Airman values importance of goal-setting

  • Published
  • By Senior Airman Jaeda Tookes
  • 341st Missile Wing Public Affairs
Less than 1 percent of the American population serve in the military.

“The military is not for everyone,” said Tech. Sgt. Christopher McShan II, 341st Civil Engineer Squadron emergency management flight section chief. “Joining the military is a selfless act, and those who choose to join know the risks of what it means to defend their country.”

Originally from Colton, California, Christopher joined the military in 2002.

“At the time I was attending college with an undecided degree,” Christopher said. “I knew the military could help me pay for my education if I joined.”

After basic training, Christopher traveled to Fort Leonard Wood, Missouri, for disaster preparedness technical school.

“I took the extended route while at tech school,” Christopher said.

According to Christopher, he failed two blocks of instruction, and was recycled back two classes.

“It was frustrating not being able to graduate with my original class,” he said. “It happened to me twice, and at one point I began to think is this really for me?”

On his graduation day Christopher almost broke down as he thanked everyone in his class, including his instructors.

“Quitting is not in me, but it was a journey getting to where I am today,” he said.

Christopher was stationed at Dyess Air Force Base, Texas, for his first duty assignment, and it was there he reconnected with his now wife.

“My wife and I initially met at the church my dad preached for,” he said. “We lost contact when I joined the military, and reconnected when her job transferred her to Plano.”

Christopher and his wife Myisha have two boys together, Sean, 10, and Justin, 9.

“We try to instill in our boys the importance of holding themselves accountable, being responsible and trustworthy,” Christopher said. “Being respectful is a big thing (in our household). We teach our boys to remember their manners and show respect, because things will not always go their way.”

According to Myisha, Christopher is very involved, not only as an Airman, but also as a father.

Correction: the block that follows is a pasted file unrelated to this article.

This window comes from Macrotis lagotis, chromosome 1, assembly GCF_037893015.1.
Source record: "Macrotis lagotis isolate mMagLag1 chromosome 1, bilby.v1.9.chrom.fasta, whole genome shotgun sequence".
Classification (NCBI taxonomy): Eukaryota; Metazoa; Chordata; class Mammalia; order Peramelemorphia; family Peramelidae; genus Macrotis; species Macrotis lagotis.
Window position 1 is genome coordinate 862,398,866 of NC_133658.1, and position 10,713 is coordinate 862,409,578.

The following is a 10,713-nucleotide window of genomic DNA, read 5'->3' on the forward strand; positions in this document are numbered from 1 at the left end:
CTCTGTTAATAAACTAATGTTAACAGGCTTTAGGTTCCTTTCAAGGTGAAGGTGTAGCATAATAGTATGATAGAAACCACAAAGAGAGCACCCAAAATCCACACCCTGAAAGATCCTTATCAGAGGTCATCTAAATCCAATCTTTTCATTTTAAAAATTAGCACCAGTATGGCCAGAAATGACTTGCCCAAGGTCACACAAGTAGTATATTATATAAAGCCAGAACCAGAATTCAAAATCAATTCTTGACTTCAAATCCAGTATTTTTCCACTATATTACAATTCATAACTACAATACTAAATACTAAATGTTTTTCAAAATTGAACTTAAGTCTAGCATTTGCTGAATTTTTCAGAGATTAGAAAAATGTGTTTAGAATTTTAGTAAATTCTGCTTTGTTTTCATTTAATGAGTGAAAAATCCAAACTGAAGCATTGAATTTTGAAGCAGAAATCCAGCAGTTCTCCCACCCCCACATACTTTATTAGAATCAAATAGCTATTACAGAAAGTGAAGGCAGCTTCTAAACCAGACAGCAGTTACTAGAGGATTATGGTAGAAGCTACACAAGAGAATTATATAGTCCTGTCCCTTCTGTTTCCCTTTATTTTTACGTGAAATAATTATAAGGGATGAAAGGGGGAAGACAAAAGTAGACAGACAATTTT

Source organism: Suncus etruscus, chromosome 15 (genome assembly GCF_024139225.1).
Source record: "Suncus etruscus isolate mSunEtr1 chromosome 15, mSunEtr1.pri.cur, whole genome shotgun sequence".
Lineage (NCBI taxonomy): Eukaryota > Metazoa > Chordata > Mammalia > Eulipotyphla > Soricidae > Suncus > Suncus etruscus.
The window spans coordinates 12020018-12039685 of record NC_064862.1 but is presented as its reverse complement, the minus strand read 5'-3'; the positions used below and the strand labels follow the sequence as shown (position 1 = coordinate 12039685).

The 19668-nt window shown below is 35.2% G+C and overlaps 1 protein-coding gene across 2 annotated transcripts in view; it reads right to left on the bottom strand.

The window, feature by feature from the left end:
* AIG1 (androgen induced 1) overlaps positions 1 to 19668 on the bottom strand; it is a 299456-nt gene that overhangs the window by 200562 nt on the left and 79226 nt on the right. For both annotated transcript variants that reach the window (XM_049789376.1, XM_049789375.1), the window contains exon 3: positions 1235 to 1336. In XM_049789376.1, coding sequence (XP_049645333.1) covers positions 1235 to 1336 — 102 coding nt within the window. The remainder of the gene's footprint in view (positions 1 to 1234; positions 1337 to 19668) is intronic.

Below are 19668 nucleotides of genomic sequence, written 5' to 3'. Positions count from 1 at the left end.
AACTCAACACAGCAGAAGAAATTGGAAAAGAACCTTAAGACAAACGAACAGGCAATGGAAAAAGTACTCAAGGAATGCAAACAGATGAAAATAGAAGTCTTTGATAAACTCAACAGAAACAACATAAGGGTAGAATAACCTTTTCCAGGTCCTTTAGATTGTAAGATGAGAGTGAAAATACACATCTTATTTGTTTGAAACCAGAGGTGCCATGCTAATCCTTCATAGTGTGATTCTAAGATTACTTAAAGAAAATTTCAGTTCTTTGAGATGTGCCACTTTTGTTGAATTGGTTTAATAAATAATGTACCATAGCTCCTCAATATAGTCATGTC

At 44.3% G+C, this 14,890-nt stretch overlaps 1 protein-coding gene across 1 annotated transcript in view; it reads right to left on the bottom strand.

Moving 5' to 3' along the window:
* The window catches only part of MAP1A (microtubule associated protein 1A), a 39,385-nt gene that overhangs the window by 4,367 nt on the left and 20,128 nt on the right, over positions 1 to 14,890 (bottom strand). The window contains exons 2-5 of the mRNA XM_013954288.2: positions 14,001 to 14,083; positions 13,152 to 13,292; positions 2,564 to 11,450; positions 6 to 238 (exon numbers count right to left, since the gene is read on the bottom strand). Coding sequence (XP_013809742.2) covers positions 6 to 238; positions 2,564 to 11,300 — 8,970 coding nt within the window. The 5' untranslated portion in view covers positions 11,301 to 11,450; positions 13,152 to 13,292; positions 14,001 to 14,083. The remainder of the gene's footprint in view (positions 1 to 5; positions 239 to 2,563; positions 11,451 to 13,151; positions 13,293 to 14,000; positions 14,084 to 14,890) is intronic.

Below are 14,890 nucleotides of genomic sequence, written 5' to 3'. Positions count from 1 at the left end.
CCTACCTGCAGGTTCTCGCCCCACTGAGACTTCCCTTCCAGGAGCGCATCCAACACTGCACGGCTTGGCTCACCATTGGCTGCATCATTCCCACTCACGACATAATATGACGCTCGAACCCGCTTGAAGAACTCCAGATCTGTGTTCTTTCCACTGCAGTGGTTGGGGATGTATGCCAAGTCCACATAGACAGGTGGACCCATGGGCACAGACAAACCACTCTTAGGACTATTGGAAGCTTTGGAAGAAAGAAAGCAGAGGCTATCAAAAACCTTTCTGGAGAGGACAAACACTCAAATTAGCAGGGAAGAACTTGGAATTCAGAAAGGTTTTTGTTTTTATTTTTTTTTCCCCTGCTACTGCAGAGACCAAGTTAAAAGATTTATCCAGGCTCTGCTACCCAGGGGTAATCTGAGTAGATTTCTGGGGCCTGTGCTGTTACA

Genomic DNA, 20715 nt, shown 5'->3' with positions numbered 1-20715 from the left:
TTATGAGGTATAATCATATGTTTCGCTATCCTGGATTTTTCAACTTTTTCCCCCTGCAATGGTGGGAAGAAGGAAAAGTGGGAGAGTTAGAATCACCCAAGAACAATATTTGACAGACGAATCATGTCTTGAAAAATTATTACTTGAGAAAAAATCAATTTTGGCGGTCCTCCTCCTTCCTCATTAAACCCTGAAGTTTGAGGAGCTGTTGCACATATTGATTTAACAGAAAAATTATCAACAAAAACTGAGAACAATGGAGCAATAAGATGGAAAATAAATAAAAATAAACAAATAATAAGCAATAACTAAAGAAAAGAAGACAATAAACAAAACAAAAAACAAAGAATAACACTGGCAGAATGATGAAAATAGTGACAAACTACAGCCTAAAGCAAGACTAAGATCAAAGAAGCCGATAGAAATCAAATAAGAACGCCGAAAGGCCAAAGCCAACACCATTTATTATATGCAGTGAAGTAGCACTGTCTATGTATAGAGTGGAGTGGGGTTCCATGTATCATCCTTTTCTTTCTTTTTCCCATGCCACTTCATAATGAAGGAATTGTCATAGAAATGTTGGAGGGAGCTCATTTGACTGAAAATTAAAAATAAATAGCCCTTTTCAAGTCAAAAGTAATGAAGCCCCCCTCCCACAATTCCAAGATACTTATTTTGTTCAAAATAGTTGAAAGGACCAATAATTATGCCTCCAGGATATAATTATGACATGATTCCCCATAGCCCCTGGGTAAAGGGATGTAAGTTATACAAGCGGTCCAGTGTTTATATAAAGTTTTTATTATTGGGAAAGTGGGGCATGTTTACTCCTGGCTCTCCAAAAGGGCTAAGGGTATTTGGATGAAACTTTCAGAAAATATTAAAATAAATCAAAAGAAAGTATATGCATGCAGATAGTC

“As a NCO in charge, Christopher is doing a phenomenal job,” Myisha said. “He is a prime example of what young Airman can strive to become both on and off duty.”

Christopher recently made the rank of technical sergeant.

“I have been in the Air Force for 14 years, and it has helped me achieve so many goals to be a better person,” he said. “My second re-enlistment made me realize that this is what I want to do as a career.”

Christopher has deployed to Sather Air Base, Iraq, and has been stationed at Joint Base McGuire-Dix-Lakehurst, New Jersey; Incirlik AB, Turkey; and now Malmstrom.

“I have adjusted well over the 10 years we have been together,” Myisha said. “I have learned to make the most of wherever we go by supporting Chris in his career, having fun and enjoying the time.”

According to Myisha, she is proud of all of Christopher’s accomplishments.

Christopher recently received his conferral date to graduate from American Military University with a bachelor’s degree in sports and health science.

“I graduate May 2017,” he said. “My next goal is to pursue my master’s degree in physical therapy.”

In his free time Christopher enjoys playing sports and helping people anyway that he can.

“Whatever I can do for my troops, whether family or work-related, I am there,” Christopher said. “I do not mind helping out in any way that I can.”

According to Christopher, he makes sure his Airmen have a plan for the future.

“I do not encourage my troops to stay in if it is not for them,” he said. “If they do plan on getting out, I encourage them to make sure they are leaving for the right reasons.

“Do not just leave, have a plan and stick to it,” he continued.

Christopher believes if the goal being pursued is out of fear of not being able to please someone, then it shouldn’t be chased.

“At the end of the day, (live life) without looking back or regretting anything,” he said.